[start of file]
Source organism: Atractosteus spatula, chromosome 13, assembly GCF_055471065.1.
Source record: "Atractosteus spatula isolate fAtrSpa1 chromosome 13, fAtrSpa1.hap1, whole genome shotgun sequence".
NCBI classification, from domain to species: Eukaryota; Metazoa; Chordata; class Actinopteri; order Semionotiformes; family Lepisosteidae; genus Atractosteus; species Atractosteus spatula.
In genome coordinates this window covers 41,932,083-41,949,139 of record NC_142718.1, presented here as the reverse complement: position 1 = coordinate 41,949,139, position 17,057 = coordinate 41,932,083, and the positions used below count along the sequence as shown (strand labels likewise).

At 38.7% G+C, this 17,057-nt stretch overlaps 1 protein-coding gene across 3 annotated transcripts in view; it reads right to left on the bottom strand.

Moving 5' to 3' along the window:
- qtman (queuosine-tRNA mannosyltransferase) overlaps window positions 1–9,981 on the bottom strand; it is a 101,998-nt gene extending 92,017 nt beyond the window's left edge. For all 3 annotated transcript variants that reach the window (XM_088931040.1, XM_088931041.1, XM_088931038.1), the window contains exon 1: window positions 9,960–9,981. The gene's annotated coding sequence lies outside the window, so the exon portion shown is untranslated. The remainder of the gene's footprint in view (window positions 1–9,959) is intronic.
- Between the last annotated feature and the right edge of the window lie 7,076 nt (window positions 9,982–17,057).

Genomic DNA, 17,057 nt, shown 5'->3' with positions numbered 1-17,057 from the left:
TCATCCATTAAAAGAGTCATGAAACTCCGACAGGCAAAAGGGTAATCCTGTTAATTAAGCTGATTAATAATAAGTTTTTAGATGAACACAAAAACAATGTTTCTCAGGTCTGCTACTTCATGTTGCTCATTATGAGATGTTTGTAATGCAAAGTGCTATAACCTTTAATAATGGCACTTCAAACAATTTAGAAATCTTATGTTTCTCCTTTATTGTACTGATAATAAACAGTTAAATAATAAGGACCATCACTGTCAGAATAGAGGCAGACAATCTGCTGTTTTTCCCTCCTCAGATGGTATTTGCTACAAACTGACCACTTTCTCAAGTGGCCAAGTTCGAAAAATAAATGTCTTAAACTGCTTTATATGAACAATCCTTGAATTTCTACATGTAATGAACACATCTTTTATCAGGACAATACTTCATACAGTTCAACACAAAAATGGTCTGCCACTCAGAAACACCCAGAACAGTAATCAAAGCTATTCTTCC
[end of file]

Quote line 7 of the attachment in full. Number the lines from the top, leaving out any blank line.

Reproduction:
- qtman (queuosine-tRNA mannosyltransferase) overlaps window positions 1–9,981 on the bottom strand; it is a 101,998-nt gene extending 92,017 nt beyond the window's left edge. For all 3 annotated transcript variants that reach the window (XM_088931040.1, XM_088931041.1, XM_088931038.1), the window contains exon 1: window positions 9,960–9,981. The gene's annotated coding sequence lies outside the window, so the exon portion shown is untranslated. The remainder of the gene's footprint in view (window positions 1–9,959) is intronic.